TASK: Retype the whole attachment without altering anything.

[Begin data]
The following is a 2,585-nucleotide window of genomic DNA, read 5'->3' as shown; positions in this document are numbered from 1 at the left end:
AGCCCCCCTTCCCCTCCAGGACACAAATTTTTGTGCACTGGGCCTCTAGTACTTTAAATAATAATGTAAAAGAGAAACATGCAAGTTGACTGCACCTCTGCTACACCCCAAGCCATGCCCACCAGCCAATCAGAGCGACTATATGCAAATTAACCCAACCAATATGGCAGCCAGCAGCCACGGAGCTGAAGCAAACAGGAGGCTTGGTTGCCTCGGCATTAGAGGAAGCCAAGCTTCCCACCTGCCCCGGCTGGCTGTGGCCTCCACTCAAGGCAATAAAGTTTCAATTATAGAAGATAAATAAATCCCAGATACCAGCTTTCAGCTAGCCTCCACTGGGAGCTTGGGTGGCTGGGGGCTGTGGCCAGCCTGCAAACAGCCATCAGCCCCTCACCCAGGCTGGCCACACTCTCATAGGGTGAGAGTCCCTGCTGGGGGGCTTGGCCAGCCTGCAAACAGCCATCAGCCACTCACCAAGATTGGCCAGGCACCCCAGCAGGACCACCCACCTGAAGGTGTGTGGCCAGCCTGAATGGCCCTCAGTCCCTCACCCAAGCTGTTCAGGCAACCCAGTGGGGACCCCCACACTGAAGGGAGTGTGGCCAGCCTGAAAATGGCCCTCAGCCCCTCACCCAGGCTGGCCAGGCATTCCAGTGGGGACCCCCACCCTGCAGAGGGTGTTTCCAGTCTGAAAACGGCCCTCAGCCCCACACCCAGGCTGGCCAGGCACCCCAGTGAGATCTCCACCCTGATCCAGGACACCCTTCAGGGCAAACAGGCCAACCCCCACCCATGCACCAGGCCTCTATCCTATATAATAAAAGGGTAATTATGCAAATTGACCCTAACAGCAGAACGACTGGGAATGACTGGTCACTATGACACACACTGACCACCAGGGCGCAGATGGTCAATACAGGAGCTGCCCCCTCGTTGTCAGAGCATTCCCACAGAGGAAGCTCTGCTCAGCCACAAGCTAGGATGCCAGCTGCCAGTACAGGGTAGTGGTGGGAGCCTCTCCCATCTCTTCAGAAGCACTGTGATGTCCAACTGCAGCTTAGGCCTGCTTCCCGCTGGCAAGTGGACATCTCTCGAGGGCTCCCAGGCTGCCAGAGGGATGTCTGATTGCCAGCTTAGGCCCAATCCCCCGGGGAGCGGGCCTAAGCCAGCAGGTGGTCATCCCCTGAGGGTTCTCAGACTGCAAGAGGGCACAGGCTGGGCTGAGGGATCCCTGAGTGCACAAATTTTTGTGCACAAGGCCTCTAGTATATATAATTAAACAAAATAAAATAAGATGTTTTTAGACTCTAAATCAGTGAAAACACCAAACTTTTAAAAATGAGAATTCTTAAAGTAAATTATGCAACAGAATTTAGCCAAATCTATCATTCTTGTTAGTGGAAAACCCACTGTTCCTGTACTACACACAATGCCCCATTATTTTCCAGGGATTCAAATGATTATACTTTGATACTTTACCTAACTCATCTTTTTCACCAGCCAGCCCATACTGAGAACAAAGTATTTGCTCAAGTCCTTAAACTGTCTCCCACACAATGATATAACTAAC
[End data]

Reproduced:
The following is a 2,585-nucleotide window of genomic DNA, read 5'->3' as shown; positions in this document are numbered from 1 at the left end:
AGCCCCCCTTCCCCTCCAGGACACAAATTTTTGTGCACTGGGCCTCTAGTACTTTAAATAATAATGTAAAAGAGAAACATGCAAGTTGACTGCACCTCTGCTACACCCCAAGCCATGCCCACCAGCCAATCAGAGCGACTATATGCAAATTAACCCAACCAATATGGCAGCCAGCAGCCACGGAGCTGAAGCAAACAGGAGGCTTGGTTGCCTCGGCATTAGAGGAAGCCAAGCTTCCCACCTGCCCCGGCTGGCTGTGGCCTCCACTCAAGGCAATAAAGTTTCAATTATAGAAGATAAATAAATCCCAGATACCAGCTTTCAGCTAGCCTCCACTGGGAGCTTGGGTGGCTGGGGGCTGTGGCCAGCCTGCAAACAGCCATCAGCCCCTCACCCAGGCTGGCCACACTCTCATAGGGTGAGAGTCCCTGCTGGGGGGCTTGGCCAGCCTGCAAACAGCCATCAGCCACTCACCAAGATTGGCCAGGCACCCCAGCAGGACCACCCACCTGAAGGTGTGTGGCCAGCCTGAATGGCCCTCAGTCCCTCACCCAAGCTGTTCAGGCAACCCAGTGGGGACCCCCACACTGAAGGGAGTGTGGCCAGCCTGAAAATGGCCCTCAGCCCCTCACCCAGGCTGGCCAGGCATTCCAGTGGGGACCCCCACCCTGCAGAGGGTGTTTCCAGTCTGAAAACGGCCCTCAGCCCCACACCCAGGCTGGCCAGGCACCCCAGTGAGATCTCCACCCTGATCCAGGACACCCTTCAGGGCAAACAGGCCAACCCCCACCCATGCACCAGGCCTCTATCCTATATAATAAAAGGGTAATTATGCAAATTGACCCTAACAGCAGAACGACTGGGAATGACTGGTCACTATGACACACACTGACCACCAGGGCGCAGATGGTCAATACAGGAGCTGCCCCCTCGTTGTCAGAGCATTCCCACAGAGGAAGCTCTGCTCAGCCACAAGCTAGGATGCCAGCTGCCAGTACAGGGTAGTGGTGGGAGCCTCTCCCATCTCTTCAGAAGCACTGTGATGTCCAACTGCAGCTTAGGCCTGCTTCCCGCTGGCAAGTGGACATCTCTCGAGGGCTCCCAGGCTGCCAGAGGGATGTCTGATTGCCAGCTTAGGCCCAATCCCCCGGGGAGCGGGCCTAAGCCAGCAGGTGGTCATCCCCTGAGGGTTCTCAGACTGCAAGAGGGCACAGGCTGGGCTGAGGGATCCCTGAGTGCACAAATTTTTGTGCACAAGGCCTCTAGTATATATAATTAAACAAAATAAAATAAGATGTTTTTAGACTCTAAATCAGTGAAAACACCAAACTTTTAAAAATGAGAATTCTTAAAGTAAATTATGCAACAGAATTTAGCCAAATCTATCATTCTTGTTAGTGGAAAACCCACTGTTCCTGTACTACACACAATGCCCCATTATTTTCCAGGGATTCAAATGATTATACTTTGATACTTTACCTAACTCATCTTTTTCACCAGCCAGCCCATACTGAGAACAAAGTATTTGCTCAAGTCCTTAAACTGTCTCCCACACAATGATATAACTAAC